National Farmers' Federation

NFF implores workers to report underpayment

The National Farmers’ Federation is urging horticulture workers who believe they have been underpaid to report their experience to the relevant authority. 

“Whether you’re a backpacker, part of the Seasonal Worker Program, a school leaver, or a full-time employee, you are an essential part of our farm sector. 

“It is crucial that you have a positive experience on farm, which begins with being paid the award wage. 

“Instances where an employer allegedly hasn’t complied with their legal obligations must be taken up with the Fair Work Ombudsman. 

“The large majority of horticulture growers do the right thing. They want workers to enjoy their job and value the farmer-worker partnership in putting food on shelves; fueling the economy and sustaining regional communities. 

“Operators who don’t uphold the law are not only ripping off workers, but are also letting down their industry, at time when many are facing a dire workforce shortage. They must be held to account.” 

Mr Mahar said he hoped Unions NSW has advised every individual profiled in their report released today to contact the relevant authorities. 

He also cautioned, against conflating piece rates with the serious issue of underpayment – saying this attempt by Unions NSW was disingenuous at best. 

“Piece work rates are a legal, well-established framework in the horticulture sector. Piece rates should enable a competent worker to earn 15% more than the minimum hourly wage.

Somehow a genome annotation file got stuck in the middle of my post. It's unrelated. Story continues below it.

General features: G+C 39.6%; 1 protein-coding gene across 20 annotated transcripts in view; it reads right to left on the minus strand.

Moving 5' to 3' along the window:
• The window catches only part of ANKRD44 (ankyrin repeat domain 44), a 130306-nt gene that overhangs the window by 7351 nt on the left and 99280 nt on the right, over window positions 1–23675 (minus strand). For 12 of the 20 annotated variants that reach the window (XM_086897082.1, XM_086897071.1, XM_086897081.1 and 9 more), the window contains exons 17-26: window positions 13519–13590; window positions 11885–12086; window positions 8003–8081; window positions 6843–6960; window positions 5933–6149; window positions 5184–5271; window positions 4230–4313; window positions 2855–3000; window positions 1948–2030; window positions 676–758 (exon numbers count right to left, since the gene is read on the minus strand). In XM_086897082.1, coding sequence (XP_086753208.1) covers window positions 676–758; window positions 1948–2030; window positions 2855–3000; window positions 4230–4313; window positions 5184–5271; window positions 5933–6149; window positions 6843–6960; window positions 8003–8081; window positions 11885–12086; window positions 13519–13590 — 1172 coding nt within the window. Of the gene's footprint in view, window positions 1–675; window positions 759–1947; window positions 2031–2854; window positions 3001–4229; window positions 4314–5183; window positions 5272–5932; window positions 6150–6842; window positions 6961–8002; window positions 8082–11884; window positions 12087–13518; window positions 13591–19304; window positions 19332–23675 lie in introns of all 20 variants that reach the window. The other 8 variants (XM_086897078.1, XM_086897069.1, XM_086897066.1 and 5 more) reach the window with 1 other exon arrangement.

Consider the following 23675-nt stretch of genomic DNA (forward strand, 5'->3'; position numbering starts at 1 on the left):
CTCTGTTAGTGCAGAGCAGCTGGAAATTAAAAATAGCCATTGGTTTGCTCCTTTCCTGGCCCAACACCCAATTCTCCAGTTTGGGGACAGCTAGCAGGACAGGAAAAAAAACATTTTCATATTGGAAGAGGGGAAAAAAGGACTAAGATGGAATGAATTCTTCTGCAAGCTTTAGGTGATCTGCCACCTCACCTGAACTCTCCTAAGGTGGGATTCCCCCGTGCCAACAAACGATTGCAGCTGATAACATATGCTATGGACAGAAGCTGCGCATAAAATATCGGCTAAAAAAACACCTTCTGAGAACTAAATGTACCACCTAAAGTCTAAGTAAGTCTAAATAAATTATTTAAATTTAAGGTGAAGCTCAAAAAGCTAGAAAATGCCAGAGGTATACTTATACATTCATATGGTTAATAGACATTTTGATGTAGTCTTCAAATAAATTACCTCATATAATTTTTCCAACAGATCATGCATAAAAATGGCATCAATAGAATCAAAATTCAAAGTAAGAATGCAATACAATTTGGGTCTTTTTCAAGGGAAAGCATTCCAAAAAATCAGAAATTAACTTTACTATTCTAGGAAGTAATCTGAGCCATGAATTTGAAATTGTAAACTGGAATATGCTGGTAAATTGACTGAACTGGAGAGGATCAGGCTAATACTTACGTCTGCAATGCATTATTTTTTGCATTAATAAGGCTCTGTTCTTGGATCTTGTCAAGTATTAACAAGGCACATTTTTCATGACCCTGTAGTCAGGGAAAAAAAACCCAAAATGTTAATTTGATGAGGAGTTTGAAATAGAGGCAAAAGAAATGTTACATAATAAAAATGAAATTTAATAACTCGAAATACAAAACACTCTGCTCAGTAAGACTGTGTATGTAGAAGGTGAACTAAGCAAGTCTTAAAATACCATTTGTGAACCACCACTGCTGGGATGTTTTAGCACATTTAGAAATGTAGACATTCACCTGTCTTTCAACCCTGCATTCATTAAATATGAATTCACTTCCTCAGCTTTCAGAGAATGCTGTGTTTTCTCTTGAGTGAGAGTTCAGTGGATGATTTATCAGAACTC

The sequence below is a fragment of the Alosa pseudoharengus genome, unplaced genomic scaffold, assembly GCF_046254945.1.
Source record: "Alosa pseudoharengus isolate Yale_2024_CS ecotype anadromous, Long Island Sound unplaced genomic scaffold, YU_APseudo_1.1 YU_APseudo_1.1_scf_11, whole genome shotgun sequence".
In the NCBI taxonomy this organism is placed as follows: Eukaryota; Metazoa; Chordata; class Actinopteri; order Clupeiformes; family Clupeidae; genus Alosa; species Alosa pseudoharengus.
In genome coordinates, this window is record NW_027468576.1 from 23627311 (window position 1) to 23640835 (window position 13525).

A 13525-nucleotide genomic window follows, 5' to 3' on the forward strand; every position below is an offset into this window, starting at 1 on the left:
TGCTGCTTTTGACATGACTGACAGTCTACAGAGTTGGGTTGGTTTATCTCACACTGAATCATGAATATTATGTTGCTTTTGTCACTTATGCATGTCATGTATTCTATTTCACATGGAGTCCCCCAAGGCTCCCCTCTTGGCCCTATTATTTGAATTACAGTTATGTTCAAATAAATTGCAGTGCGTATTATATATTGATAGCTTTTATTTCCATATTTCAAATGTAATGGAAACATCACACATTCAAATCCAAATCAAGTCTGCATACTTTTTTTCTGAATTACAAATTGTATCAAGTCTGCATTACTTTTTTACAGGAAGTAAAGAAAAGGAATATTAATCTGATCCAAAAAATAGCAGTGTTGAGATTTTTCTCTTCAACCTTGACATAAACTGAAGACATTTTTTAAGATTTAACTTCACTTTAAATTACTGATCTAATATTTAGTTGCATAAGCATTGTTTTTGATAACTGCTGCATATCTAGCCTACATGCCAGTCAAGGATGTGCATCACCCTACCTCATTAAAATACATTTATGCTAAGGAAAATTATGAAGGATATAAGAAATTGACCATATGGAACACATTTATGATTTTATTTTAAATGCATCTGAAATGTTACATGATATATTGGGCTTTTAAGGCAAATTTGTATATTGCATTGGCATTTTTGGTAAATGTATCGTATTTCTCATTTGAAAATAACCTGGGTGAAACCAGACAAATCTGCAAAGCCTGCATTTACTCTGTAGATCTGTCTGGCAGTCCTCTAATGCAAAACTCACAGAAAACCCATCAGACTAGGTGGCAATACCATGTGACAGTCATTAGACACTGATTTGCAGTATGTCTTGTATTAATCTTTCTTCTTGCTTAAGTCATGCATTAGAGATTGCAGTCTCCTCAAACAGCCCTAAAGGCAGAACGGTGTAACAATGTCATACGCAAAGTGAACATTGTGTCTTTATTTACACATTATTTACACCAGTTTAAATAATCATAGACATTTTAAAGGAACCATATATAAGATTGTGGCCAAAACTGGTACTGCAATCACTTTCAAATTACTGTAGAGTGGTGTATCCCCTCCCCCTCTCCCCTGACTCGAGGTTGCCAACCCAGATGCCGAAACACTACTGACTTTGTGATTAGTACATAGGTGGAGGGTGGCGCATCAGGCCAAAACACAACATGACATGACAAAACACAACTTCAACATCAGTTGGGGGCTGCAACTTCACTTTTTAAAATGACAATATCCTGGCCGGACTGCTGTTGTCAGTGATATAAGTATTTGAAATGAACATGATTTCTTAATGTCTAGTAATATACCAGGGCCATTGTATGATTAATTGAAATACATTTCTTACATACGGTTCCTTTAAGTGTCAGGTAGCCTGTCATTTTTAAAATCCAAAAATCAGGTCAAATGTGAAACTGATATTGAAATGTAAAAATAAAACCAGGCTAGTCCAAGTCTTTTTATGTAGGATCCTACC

“Abolishing piece rates won’t fix the acknowledged issue of worker underpayment.” 

 “Right now, a worker shortage of up to 26,000 is forcing farmers to leave fruit and vegetables unpicked to rot and to downscale future plantings. 

 “The stunt today by Unions NSW, supported by Federal Labor Opposition Leader, Anthony Albanese, wrongly conflates two unrelated issues. 

“And, the result is a deterrent to those considering farm work – further exacerbating the farm workforce shortage. All at time when farm productivity has a lead role to play in rebuilding Australia’s COVID-depleted economy.” 

Mr Mahar said the sector was taking action on the irrefutable evidence that more needs to be done to ensure workers in the horticulture sector have a positive experience.   

“The NFF’s supports the grower-led Fair Farms initiative. Fair Farms supports all members of the Australian horticulture supply chain with the tools, information and training they need to be a compliant and ethical employer.   

“We have long called for the introduction of a national labour hire regulation scheme, to hold labour hire entities to account, which research shows is a link in the ag workforce, where wrong doing occurs,” Mr Mahar said. 

“We have also proactively worked with the Fair Work Ombudsman to address the problem. 

“The introduction of a dedicated agriculture visa solution as called for by NFF for four years now, would ensure foreign workers holding the visa would only be placed with fully accredited employers,” Mr Mahar said.

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